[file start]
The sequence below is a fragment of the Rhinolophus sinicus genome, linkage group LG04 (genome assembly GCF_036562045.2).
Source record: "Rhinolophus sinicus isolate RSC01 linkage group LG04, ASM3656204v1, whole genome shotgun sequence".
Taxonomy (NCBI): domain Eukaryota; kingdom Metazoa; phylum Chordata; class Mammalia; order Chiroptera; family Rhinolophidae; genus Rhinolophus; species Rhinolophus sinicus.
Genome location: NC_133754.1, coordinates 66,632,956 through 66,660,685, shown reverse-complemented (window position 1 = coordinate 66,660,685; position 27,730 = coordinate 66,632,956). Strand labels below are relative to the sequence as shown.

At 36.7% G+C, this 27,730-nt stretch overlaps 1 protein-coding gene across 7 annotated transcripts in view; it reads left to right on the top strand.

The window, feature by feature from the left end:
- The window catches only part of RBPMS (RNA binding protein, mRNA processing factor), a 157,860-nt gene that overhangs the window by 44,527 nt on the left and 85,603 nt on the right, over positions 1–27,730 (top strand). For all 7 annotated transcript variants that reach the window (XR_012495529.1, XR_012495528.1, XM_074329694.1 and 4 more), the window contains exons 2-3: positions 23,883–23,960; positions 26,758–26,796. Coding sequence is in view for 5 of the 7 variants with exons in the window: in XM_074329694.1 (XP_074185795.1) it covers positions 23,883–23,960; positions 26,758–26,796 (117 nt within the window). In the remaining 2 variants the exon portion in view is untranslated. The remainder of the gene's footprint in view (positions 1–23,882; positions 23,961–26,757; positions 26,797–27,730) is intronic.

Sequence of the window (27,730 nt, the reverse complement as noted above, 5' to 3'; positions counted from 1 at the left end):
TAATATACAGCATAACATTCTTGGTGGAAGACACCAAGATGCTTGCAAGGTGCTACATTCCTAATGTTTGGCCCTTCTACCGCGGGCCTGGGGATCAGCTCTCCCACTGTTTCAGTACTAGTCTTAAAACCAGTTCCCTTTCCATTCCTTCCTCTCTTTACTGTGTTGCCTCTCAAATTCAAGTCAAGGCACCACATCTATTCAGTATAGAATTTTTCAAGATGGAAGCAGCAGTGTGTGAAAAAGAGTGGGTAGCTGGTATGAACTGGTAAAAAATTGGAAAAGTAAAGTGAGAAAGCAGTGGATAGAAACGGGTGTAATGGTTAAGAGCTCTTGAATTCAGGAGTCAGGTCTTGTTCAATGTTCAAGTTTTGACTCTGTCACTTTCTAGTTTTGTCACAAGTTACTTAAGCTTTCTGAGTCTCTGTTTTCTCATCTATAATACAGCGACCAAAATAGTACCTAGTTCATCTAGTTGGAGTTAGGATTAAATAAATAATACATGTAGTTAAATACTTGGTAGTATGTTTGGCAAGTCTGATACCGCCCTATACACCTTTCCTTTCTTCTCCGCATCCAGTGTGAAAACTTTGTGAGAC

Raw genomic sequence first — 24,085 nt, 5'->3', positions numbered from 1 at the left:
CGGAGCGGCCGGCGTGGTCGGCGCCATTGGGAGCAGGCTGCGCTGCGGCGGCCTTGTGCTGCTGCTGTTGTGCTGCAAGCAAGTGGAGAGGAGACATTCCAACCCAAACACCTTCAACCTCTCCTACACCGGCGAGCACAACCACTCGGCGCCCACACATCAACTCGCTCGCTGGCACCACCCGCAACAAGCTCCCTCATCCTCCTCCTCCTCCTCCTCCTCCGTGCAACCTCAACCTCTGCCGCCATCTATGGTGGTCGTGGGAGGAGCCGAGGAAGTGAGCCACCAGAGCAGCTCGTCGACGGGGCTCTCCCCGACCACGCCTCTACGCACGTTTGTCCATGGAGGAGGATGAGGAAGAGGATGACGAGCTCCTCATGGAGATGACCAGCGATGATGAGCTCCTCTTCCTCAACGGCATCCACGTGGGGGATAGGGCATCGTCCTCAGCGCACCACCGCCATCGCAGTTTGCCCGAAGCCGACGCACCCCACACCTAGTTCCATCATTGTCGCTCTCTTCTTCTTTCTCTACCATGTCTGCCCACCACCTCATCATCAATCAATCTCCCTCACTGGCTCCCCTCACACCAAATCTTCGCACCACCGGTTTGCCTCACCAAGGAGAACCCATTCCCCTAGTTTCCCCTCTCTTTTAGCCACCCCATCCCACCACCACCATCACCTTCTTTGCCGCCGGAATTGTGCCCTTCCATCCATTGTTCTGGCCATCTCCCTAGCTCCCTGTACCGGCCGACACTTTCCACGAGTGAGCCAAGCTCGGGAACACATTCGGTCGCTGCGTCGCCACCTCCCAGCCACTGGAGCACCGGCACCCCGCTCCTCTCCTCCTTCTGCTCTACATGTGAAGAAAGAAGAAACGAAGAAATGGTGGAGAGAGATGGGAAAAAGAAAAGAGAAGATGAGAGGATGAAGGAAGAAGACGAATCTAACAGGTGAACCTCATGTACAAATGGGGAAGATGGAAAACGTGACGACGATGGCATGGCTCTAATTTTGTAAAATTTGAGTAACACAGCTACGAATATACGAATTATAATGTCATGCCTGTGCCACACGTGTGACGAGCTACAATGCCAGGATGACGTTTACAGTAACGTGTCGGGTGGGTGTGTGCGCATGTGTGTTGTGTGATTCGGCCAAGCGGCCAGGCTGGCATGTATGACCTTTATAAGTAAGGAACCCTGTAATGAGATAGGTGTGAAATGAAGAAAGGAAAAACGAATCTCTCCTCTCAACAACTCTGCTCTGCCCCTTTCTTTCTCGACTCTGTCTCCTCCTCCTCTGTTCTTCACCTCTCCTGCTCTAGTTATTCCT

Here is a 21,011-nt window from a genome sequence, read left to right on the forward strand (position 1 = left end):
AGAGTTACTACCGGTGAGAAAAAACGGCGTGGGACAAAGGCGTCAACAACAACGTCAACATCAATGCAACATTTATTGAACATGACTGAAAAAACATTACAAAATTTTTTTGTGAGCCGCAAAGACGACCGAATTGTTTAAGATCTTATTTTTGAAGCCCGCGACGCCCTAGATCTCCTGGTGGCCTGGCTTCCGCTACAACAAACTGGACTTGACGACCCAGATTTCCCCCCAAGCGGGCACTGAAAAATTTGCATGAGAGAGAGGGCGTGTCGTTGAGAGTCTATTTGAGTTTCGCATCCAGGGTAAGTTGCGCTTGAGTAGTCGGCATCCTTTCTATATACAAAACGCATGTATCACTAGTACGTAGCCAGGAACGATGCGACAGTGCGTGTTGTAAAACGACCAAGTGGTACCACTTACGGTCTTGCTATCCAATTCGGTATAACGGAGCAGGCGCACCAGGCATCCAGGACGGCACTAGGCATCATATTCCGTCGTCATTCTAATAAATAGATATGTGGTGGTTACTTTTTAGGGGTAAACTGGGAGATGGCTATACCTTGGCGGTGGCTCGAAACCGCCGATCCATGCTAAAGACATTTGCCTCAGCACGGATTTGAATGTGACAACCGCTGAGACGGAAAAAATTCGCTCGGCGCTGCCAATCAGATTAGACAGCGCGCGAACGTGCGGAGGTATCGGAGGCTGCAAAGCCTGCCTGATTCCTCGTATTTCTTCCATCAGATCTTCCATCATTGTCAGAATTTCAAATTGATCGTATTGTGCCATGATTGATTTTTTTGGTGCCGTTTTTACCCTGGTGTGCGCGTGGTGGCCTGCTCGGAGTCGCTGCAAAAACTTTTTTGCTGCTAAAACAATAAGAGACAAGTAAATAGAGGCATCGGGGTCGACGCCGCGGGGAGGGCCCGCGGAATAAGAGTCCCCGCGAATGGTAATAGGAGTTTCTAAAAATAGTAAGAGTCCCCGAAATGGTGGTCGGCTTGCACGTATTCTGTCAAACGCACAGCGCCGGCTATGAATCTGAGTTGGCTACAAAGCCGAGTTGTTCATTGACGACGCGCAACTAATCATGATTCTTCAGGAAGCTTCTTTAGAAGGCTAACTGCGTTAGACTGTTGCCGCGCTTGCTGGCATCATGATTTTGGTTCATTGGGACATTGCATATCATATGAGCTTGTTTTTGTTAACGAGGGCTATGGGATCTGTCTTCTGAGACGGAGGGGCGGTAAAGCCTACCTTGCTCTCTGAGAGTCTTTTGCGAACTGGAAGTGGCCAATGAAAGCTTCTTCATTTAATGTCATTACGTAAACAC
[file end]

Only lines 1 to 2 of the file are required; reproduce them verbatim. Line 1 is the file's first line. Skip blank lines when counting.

The sequence below is a fragment of the Rhinolophus sinicus genome, linkage group LG04 (genome assembly GCF_036562045.2).
Source record: "Rhinolophus sinicus isolate RSC01 linkage group LG04, ASM3656204v1, whole genome shotgun sequence".